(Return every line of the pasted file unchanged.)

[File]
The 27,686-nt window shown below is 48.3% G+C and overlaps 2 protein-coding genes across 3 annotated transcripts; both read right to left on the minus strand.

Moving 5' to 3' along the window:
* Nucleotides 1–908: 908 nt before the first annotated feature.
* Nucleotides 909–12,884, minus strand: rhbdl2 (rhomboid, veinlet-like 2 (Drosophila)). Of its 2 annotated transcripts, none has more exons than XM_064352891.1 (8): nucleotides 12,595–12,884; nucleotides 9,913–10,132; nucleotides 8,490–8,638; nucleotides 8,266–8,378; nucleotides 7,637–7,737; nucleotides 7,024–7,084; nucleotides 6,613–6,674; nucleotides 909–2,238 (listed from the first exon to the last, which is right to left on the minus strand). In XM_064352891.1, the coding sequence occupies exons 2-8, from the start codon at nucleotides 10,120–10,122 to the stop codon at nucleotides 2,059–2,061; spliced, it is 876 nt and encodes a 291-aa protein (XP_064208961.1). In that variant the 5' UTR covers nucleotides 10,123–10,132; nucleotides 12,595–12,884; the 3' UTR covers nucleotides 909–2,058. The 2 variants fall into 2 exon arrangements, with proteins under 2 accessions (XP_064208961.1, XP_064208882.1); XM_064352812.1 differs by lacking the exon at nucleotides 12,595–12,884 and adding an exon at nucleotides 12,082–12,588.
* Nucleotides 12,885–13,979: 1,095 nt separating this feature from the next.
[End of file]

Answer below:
The 27,686-nt window shown below is 48.3% G+C and overlaps 2 protein-coding genes across 3 annotated transcripts; both read right to left on the minus strand.

Moving 5' to 3' along the window:
* Nucleotides 1–908: 908 nt before the first annotated feature.
* Nucleotides 909–12,884, minus strand: rhbdl2 (rhomboid, veinlet-like 2 (Drosophila)). Of its 2 annotated transcripts, none has more exons than XM_064352891.1 (8): nucleotides 12,595–12,884; nucleotides 9,913–10,132; nucleotides 8,490–8,638; nucleotides 8,266–8,378; nucleotides 7,637–7,737; nucleotides 7,024–7,084; nucleotides 6,613–6,674; nucleotides 909–2,238 (listed from the first exon to the last, which is right to left on the minus strand). In XM_064352891.1, the coding sequence occupies exons 2-8, from the start codon at nucleotides 10,120–10,122 to the stop codon at nucleotides 2,059–2,061; spliced, it is 876 nt and encodes a 291-aa protein (XP_064208961.1). In that variant the 5' UTR covers nucleotides 10,123–10,132; nucleotides 12,595–12,884; the 3' UTR covers nucleotides 909–2,058. The 2 variants fall into 2 exon arrangements, with proteins under 2 accessions (XP_064208961.1, XP_064208882.1); XM_064352812.1 differs by lacking the exon at nucleotides 12,595–12,884 and adding an exon at nucleotides 12,082–12,588.
* Nucleotides 12,885–13,979: 1,095 nt separating this feature from the next.